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Fraiberg, S. (1968). Parallel and Divergent Patterns in Blind and Sighted Infants. Psychoanal. St. Child, 23:264-300.

(1968). Psychoanalytic Study of the Child, 23:264-300

Parallel and Divergent Patterns in Blind and Sighted Infants

Selma Fraiberg


The study of the ego as the agency of adaptation is approached in this investigation from the side of the biological equipment that serves the later ego organization and from the side of the human environment that must provide conditions for development and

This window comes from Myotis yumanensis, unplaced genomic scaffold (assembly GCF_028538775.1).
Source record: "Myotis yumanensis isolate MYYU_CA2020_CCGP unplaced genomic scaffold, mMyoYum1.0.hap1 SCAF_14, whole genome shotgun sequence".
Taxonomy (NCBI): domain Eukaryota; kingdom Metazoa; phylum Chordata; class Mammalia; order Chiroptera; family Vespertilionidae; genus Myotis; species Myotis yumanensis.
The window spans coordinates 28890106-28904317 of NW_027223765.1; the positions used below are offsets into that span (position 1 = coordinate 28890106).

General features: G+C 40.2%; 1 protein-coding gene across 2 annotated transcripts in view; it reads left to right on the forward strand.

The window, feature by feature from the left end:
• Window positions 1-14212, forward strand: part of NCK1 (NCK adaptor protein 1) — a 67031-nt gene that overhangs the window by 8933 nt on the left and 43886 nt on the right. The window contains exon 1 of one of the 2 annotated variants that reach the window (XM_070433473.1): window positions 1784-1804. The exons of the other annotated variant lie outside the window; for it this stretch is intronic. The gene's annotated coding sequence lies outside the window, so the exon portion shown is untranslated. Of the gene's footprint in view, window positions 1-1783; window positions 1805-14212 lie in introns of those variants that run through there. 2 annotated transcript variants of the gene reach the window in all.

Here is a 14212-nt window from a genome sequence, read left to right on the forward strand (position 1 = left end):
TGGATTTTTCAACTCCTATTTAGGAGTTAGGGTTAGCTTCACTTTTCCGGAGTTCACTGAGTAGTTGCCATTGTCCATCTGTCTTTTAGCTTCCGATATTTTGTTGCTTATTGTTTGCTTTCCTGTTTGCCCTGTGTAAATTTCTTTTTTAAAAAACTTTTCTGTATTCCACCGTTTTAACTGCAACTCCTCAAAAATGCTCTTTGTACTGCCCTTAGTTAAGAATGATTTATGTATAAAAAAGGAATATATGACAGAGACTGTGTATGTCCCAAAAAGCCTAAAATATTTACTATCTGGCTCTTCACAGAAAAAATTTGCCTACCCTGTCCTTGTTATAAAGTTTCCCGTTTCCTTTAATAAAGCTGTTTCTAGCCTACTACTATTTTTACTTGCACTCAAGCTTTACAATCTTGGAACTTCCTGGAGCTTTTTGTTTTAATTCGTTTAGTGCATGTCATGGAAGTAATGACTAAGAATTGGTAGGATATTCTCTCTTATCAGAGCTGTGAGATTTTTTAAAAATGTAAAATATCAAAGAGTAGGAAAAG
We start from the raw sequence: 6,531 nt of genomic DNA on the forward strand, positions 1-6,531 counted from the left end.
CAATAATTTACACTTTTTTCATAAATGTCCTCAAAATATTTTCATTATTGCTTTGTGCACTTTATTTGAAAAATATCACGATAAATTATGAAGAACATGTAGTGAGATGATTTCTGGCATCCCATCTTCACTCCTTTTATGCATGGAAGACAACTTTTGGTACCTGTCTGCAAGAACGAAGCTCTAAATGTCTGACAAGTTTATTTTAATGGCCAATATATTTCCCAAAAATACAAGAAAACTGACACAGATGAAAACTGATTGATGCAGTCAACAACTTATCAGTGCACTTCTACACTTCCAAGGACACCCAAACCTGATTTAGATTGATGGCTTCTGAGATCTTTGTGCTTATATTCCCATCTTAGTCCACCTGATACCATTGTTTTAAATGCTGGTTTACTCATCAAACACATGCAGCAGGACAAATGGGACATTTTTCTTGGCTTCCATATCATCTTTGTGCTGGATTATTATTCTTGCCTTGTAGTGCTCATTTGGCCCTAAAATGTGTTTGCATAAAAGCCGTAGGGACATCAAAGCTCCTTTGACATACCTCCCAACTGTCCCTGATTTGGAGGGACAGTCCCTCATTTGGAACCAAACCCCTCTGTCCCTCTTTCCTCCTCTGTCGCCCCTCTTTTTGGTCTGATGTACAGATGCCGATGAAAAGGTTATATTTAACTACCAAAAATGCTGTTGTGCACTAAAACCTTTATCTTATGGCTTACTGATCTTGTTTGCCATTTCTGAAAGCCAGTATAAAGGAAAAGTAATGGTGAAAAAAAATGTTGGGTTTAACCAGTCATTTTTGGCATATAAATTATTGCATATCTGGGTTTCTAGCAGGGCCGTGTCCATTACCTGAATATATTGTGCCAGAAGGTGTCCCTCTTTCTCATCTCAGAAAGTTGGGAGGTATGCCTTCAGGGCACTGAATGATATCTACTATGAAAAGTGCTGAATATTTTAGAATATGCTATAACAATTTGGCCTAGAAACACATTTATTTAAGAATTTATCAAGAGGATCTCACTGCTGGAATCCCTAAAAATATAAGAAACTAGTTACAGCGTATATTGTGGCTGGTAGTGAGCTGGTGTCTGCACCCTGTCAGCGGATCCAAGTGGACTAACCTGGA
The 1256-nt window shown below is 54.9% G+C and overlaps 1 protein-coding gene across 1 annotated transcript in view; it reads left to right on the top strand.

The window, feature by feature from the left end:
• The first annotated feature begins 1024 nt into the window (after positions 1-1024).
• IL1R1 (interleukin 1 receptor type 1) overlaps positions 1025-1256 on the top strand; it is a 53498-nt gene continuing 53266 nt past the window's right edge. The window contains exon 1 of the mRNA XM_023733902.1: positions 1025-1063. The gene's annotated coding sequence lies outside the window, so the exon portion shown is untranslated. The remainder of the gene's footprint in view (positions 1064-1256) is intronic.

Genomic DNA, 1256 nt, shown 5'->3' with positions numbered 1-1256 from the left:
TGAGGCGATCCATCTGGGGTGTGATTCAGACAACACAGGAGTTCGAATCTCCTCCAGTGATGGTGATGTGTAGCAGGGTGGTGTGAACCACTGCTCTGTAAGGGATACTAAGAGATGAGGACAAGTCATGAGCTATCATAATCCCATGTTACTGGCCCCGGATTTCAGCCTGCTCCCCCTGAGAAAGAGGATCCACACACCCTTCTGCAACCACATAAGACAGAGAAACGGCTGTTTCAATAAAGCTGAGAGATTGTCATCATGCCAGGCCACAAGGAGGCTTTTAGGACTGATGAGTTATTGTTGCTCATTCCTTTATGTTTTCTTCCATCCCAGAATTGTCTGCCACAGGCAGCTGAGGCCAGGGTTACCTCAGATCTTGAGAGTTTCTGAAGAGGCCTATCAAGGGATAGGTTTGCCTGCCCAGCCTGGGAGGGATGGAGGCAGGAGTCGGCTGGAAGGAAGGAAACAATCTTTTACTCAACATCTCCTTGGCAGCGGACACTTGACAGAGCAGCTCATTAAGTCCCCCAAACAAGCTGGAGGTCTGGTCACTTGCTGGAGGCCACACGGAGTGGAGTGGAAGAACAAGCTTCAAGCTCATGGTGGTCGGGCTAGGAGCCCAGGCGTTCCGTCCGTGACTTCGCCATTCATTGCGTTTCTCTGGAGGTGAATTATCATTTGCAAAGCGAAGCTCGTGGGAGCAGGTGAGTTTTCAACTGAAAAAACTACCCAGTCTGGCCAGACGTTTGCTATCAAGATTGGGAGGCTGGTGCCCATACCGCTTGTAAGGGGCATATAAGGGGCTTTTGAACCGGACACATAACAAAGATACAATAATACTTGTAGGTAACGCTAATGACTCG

organization of personality. The visual deficit in each of the children studied has created extraordinary adaptive problems in the areas of human relations, gross motor achievements, adaptive hand behavior, the construction of an object world, and the development of defensive action and defense mechanisms by the end of the second year of life. The adaptive problems appeared in each of the children studied, in a range of human environments that permitted some assessment of qualitative factors in mothering. It is not blindness alone that imperils the child's development, but the absence of vision as an organizer of experience, the absence of vision as the facilitator of gross motor achievements and prehension, the absence of vision in constructing a stable mental representation, and the obstacle to finding motor pathways for aggression that can lead to defense and neutralization of aggression in the service of the ego. The clinical examples of severe pathological regressions in five children show the helplessness of the blind child in the face of objective danger and the vulnerability of the blind child's ego for an extended period in early childhood.

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